Vee-Jay: Most Successful Black Owned Label Before Motown
Born on March 25th 1921 in Tunica, Mississippi, Vivian Carter was raised in Gary, Indiana before moving to Chicago in 1944, where she met her future husband, fledgling songwriter James Bracken.
With encouragement from James, Vivian began a career as a popular radio deejay, hosting shows at various radio stations in Chicago and northern Indiana while developing her talent for spotting hits.
In 1950, Carter and Bracken opened Vivian's Record Shop in Gary and in 1953 took $3000 – their entire earnings from the record store – and started Vee-Jay Record Company.
Vee-Jay's first single, “Baby It's You”, hit Number 10 on Billboard's R&B chart, but it would be the additionof record executive Edward Abner in 1954 that would turn the label into a powerhouse.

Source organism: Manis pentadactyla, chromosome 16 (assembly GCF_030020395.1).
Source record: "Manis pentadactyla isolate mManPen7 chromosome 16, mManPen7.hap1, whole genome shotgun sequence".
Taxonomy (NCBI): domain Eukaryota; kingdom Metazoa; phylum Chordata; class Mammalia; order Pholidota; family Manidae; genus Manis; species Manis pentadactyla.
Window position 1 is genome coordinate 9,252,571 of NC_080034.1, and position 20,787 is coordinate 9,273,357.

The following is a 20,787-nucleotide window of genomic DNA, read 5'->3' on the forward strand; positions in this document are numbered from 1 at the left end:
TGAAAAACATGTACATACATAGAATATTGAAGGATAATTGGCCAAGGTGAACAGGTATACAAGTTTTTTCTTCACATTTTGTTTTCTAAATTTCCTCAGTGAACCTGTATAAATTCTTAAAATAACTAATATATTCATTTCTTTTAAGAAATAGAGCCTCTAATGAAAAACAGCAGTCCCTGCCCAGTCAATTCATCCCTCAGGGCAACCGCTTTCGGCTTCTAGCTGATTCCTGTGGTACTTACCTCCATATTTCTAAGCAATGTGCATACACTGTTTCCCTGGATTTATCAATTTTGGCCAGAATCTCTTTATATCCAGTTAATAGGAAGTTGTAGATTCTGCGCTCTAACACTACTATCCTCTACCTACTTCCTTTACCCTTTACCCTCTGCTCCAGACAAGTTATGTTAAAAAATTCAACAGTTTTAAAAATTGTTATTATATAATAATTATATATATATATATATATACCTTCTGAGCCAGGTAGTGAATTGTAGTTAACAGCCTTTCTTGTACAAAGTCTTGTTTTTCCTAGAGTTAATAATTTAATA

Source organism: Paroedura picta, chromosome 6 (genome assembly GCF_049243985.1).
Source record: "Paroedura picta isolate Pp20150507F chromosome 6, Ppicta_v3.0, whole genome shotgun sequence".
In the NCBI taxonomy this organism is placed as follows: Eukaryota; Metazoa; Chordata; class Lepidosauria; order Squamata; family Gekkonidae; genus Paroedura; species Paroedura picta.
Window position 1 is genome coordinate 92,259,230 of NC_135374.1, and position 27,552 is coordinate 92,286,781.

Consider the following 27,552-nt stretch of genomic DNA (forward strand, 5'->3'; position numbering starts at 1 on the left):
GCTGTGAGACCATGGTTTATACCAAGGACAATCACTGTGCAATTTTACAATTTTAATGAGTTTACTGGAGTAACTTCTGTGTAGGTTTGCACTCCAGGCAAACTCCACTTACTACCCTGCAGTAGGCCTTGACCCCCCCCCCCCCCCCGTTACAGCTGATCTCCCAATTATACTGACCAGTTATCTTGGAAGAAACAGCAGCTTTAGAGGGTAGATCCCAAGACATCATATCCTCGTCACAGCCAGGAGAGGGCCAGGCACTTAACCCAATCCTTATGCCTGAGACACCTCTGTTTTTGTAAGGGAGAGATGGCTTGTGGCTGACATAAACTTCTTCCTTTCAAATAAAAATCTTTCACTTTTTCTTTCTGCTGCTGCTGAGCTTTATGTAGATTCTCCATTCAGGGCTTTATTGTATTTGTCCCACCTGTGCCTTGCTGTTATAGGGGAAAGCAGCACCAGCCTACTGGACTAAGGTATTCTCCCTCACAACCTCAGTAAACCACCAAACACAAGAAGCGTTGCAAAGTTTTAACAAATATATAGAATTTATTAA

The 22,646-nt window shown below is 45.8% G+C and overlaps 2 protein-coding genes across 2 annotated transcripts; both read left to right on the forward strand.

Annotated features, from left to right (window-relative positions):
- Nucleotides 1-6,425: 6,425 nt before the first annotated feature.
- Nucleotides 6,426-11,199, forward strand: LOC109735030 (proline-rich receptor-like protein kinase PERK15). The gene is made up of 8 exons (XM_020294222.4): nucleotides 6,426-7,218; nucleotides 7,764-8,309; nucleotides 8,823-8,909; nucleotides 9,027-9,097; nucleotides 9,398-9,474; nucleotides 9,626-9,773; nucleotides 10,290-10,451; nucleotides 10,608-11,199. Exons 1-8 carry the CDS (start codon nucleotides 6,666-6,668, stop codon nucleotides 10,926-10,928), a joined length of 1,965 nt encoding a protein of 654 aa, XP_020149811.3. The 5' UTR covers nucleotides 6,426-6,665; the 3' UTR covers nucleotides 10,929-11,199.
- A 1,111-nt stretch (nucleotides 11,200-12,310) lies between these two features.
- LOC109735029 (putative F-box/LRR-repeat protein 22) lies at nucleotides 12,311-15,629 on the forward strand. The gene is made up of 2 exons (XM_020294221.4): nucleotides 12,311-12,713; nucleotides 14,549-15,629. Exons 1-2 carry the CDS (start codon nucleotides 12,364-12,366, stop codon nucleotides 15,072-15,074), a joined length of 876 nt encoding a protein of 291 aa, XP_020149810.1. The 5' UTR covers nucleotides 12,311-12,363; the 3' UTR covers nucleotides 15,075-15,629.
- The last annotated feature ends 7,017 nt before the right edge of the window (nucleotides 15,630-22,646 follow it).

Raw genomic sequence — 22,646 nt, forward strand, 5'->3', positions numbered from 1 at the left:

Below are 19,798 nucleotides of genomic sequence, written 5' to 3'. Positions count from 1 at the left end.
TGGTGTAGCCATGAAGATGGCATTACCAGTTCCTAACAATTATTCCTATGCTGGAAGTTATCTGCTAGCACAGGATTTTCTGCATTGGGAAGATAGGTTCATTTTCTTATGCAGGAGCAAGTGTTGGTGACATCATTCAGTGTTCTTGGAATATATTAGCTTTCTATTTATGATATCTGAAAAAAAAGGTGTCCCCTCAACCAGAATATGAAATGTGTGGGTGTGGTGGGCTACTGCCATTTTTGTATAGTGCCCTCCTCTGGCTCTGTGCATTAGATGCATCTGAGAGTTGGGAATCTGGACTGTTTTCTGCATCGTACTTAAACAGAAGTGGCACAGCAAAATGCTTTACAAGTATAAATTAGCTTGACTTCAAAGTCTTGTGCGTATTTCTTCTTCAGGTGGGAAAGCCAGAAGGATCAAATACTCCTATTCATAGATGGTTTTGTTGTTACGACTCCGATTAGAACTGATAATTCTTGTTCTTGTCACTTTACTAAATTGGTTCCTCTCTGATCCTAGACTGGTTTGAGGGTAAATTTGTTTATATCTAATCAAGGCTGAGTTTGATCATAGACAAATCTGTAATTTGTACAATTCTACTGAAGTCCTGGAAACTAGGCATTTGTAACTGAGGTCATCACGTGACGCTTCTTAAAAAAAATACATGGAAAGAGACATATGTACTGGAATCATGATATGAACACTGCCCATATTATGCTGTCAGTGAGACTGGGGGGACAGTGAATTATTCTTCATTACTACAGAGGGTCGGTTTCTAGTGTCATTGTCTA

Within seven years, Vee-Jay would grow into the top selling independent label in the country, with artists spanning a wide range of genres, including Little Richard, the Staples Singers and Four Seasons.
In 1963, Vee-Jay secured distribution rights to the Beatles first single and gave the group its America debut.
At its peak, Vee-Jay grossed over $3 million annually, with an integrated staff of 22 employees, making it the most successful black-owned label before Motown.